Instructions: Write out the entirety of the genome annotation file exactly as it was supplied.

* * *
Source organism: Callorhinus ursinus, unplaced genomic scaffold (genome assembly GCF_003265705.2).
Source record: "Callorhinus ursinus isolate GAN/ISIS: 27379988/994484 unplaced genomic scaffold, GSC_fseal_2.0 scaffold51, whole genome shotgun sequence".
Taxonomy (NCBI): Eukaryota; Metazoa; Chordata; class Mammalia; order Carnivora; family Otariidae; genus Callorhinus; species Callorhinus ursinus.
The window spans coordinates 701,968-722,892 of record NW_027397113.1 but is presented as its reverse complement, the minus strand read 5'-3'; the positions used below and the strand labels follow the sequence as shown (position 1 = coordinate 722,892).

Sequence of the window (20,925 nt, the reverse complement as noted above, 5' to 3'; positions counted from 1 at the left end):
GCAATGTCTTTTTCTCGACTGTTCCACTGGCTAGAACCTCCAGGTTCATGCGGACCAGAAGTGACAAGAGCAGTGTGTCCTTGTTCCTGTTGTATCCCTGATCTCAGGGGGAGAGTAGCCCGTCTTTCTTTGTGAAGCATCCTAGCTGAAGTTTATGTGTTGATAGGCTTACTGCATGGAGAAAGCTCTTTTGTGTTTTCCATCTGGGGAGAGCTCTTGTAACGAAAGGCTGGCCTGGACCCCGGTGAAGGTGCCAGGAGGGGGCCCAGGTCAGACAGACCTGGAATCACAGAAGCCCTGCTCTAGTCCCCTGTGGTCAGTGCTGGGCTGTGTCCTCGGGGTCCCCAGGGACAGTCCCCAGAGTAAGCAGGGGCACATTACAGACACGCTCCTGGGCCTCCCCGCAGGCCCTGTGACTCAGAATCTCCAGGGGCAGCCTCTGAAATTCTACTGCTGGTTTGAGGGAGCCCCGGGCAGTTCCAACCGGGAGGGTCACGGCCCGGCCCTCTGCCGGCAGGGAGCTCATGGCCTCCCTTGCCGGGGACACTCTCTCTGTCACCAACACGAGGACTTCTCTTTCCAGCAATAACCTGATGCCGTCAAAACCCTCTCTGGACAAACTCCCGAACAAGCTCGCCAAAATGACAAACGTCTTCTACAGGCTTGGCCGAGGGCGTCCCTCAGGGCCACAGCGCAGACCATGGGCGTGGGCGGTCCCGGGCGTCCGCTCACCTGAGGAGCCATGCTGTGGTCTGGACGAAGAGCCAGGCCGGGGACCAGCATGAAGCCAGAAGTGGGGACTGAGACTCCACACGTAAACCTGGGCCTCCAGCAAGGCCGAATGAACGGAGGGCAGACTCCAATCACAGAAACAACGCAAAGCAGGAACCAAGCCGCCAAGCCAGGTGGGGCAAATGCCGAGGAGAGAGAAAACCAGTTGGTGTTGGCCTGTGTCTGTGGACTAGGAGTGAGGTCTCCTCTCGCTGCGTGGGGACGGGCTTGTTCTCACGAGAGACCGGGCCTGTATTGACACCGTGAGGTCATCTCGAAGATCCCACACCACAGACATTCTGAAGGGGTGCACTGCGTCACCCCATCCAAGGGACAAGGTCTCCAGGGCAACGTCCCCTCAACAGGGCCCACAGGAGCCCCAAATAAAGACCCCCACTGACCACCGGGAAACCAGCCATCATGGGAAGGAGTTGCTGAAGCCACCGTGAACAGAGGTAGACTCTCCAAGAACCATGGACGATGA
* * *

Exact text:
Source organism: Callorhinus ursinus, unplaced genomic scaffold (genome assembly GCF_003265705.2).
Source record: "Callorhinus ursinus isolate GAN/ISIS: 27379988/994484 unplaced genomic scaffold, GSC_fseal_2.0 scaffold51, whole genome shotgun sequence".
Taxonomy (NCBI): Eukaryota; Metazoa; Chordata; class Mammalia; order Carnivora; family Otariidae; genus Callorhinus; species Callorhinus ursinus.
The window spans coordinates 701,968-722,892 of record NW_027397113.1 but is presented as its reverse complement, the minus strand read 5'-3'; the positions used below and the strand labels follow the sequence as shown (position 1 = coordinate 722,892).

Sequence of the window (20,925 nt, the reverse complement as noted above, 5' to 3'; positions counted from 1 at the left end):
GCAATGTCTTTTTCTCGACTGTTCCACTGGCTAGAACCTCCAGGTTCATGCGGACCAGAAGTGACAAGAGCAGTGTGTCCTTGTTCCTGTTGTATCCCTGATCTCAGGGGGAGAGTAGCCCGTCTTTCTTTGTGAAGCATCCTAGCTGAAGTTTATGTGTTGATAGGCTTACTGCATGGAGAAAGCTCTTTTGTGTTTTCCATCTGGGGAGAGCTCTTGTAACGAAAGGCTGGCCTGGACCCCGGTGAAGGTGCCAGGAGGGGGCCCAGGTCAGACAGACCTGGAATCACAGAAGCCCTGCTCTAGTCCCCTGTGGTCAGTGCTGGGCTGTGTCCTCGGGGTCCCCAGGGACAGTCCCCAGAGTAAGCAGGGGCACATTACAGACACGCTCCTGGGCCTCCCCGCAGGCCCTGTGACTCAGAATCTCCAGGGGCAGCCTCTGAAATTCTACTGCTGGTTTGAGGGAGCCCCGGGCAGTTCCAACCGGGAGGGTCACGGCCCGGCCCTCTGCCGGCAGGGAGCTCATGGCCTCCCTTGCCGGGGACACTCTCTCTGTCACCAACACGAGGACTTCTCTTTCCAGCAATAACCTGATGCCGTCAAAACCCTCTCTGGACAAACTCCCGAACAAGCTCGCCAAAATGACAAACGTCTTCTACAGGCTTGGCCGAGGGCGTCCCTCAGGGCCACAGCGCAGACCATGGGCGTGGGCGGTCCCGGGCGTCCGCTCACCTGAGGAGCCATGCTGTGGTCTGGACGAAGAGCCAGGCCGGGGACCAGCATGAAGCCAGAAGTGGGGACTGAGACTCCACACGTAAACCTGGGCCTCCAGCAAGGCCGAATGAACGGAGGGCAGACTCCAATCACAGAAACAACGCAAAGCAGGAACCAAGCCGCCAAGCCAGGTGGGGCAAATGCCGAGGAGAGAGAAAACCAGTTGGTGTTGGCCTGTGTCTGTGGACTAGGAGTGAGGTCTCCTCTCGCTGCGTGGGGACGGGCTTGTTCTCACGAGAGACCGGGCCTGTATTGACACCGTGAGGTCATCTCGAAGATCCCACACCACAGACATTCTGAAGGGGTGCACTGCGTCACCCCATCCAAGGGACAAGGTCTCCAGGGCAACGTCCCCTCAACAGGGCCCACAGGAGCCCCAAATAAAGACCCCCACTGACCACCGGGAAACCAGCCATCATGGGAAGGAGTTGCTGAAGCCACCGTGAACAGAGGTAGACTCTCCAAGAACCATGGACGATGA